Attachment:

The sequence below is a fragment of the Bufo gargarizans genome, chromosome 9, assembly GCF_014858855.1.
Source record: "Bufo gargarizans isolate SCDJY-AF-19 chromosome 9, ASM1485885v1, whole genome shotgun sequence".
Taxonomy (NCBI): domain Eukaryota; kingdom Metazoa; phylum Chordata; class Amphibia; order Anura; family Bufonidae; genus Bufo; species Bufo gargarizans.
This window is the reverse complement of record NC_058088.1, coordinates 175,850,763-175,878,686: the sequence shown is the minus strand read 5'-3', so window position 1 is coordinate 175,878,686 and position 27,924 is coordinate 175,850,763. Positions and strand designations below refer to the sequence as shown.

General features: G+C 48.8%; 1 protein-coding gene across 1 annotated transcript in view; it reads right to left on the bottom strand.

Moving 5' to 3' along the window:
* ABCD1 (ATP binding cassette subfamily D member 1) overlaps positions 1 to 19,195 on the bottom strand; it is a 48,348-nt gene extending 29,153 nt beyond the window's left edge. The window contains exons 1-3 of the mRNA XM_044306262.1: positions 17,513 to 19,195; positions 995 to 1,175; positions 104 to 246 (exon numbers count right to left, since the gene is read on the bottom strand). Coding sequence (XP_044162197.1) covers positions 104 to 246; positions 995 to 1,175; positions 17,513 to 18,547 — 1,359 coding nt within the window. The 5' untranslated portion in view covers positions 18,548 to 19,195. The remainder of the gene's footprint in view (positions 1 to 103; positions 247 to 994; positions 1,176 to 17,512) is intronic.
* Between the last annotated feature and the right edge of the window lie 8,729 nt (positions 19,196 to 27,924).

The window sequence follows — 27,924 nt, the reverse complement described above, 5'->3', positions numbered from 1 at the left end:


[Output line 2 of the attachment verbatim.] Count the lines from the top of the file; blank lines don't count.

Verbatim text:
Source record: "Bufo gargarizans isolate SCDJY-AF-19 chromosome 9, ASM1485885v1, whole genome shotgun sequence".